7. They also need to keep an eye on their inventory management, order fulfillment, and shipping processes to ensure things are running smoothly. Are there specific products selling out faster than you can stock them? Is there enough staff on-hand to help process and fulfill orders? Are there any potential delays in shipping to certain locations?

If brands find that they’re running into any technical or logistical issues during BFCM, they need to communicate it to their customers when possible. By practicing transparency, brands are setting realistic expectations for customers and reducing the chances of future complaints. Customers will also appreciate the honesty and see your brand in a more positive light.

8. Lastly, brands should pay close attention to their loyalty program’s performance. Tools like site heatmaps and analytics dashboards will help measure the program’s engagement and conversion rates and determine if they can make any quick adjustments while the holiday shopping season is still going.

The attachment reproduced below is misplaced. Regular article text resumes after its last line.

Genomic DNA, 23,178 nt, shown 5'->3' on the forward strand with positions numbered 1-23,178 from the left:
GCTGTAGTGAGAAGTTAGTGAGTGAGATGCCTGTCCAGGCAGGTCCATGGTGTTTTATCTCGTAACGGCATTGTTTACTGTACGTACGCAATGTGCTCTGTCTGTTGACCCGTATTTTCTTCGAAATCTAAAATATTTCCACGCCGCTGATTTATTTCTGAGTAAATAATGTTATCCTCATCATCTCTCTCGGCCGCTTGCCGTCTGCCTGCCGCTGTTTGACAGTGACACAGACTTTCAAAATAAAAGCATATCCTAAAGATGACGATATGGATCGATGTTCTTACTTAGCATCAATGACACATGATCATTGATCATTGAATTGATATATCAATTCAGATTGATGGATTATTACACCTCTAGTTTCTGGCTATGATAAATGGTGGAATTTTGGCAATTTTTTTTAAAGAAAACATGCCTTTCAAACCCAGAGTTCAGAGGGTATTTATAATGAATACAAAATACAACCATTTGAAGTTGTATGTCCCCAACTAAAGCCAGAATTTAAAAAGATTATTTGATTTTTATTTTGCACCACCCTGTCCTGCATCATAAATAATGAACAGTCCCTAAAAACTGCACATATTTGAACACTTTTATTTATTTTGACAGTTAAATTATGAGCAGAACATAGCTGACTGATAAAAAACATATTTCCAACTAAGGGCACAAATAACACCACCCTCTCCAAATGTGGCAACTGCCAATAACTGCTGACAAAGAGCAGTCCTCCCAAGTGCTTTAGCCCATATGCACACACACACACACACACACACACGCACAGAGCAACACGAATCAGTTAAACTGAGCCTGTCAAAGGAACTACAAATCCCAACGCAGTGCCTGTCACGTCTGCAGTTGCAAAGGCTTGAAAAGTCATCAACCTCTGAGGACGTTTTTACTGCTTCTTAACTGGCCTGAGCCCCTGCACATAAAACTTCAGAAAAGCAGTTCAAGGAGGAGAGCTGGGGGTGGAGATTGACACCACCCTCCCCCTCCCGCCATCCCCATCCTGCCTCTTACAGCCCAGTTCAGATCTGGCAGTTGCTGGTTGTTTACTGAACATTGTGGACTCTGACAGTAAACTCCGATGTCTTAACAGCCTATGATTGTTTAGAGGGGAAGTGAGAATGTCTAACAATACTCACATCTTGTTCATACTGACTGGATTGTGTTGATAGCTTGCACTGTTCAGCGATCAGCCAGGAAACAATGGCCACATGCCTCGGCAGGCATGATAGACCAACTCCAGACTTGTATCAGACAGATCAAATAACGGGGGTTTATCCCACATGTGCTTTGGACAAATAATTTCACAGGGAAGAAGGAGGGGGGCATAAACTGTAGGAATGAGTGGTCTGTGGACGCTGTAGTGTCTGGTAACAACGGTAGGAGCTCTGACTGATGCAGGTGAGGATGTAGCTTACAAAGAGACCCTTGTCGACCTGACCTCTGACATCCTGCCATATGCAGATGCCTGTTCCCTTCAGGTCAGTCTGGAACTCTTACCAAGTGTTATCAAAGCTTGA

For example, are customers registering for your loyalty program, and where are they coming from? Are they completing activities other than completing purchases they were already planning to make? Are they redeeming their points more or less than usual? Are customers earning enough points to move up to a higher VIP tier? Are they engaging with your program-related emails, such as point expiry reminders? Though brands shouldn’t make any significant changes during BFCM, they may be able to adjust content here and there to help improve conversion rates.

How to follow up after BFCM